Molecular mechanisms of the action of miraculin, a taste-modifying protein.

Department of Applied Biological Chemistry, Graduate School of Agricultural and Life Sciences, The University of Tokyo, 1-1-1 Yayoi, Bunkyo-ku, Tokyo 113-8657, Japan. Electronic address: .
Seminars in Cell and Developmental Biology (Impact Factor: 6.2). 03/2013; DOI: 10.1016/j.semcdb.2013.02.008
Source: PubMed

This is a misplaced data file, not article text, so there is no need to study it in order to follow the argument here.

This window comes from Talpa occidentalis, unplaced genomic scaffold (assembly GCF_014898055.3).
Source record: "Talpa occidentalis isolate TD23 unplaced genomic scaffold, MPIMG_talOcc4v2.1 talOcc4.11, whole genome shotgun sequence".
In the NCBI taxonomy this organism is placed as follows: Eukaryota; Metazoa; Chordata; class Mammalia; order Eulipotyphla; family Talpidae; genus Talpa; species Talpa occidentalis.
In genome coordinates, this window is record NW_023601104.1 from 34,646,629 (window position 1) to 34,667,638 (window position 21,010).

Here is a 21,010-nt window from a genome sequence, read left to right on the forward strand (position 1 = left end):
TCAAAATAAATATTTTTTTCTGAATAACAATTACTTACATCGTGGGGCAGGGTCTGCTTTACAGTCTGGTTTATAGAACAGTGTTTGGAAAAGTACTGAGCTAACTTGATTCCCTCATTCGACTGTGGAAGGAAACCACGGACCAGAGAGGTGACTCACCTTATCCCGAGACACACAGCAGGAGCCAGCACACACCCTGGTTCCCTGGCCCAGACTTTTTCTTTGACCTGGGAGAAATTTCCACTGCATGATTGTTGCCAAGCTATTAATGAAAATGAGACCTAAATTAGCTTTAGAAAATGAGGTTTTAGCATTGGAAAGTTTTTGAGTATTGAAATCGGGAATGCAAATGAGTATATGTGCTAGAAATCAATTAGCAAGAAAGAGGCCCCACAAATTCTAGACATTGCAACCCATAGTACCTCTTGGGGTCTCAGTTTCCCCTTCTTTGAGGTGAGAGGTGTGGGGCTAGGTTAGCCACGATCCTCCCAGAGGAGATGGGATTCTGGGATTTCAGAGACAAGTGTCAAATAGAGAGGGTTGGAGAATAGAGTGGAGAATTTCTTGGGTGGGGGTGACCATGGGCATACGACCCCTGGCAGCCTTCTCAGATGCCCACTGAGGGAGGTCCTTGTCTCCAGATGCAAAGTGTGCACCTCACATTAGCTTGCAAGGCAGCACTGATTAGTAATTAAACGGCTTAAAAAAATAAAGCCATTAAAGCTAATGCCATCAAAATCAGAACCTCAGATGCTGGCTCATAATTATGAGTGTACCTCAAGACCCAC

ABSTRACT Miraculin (MCL) is a homodimeric protein isolated from the fruits of Richadella dulcifica, a shrub native to West Africa. Although it is flat in taste at neutral pH, MCL has taste-modifying activity in which sour stimuli produce a sweet perception. Once MCL enters the mouth, strong sweetness can be detected for more than 1h each time we taste a sour solution. While the human sweet taste receptor (hT1R2-hT1R3) has been identified, the molecular mechanisms underlying the taste-modifying activity of MCL remain unclear. Recently, experimental evidence has been published demonstrating the successful quantitative evaluation of the acid-induced sweetness of MCL using a cell-based assay system. The results strongly suggested that MCL binds hT1R2-hT1R3 as an antagonist at neutral pH and functionally changes into an agonist at acidic pH. Since sweet-tasting proteins may be used as low-calorie sweeteners because they contain almost no calories, it is expected that MCL will be used in the near future as a new low-calorie sweetener or to modify the taste of sour fruits.

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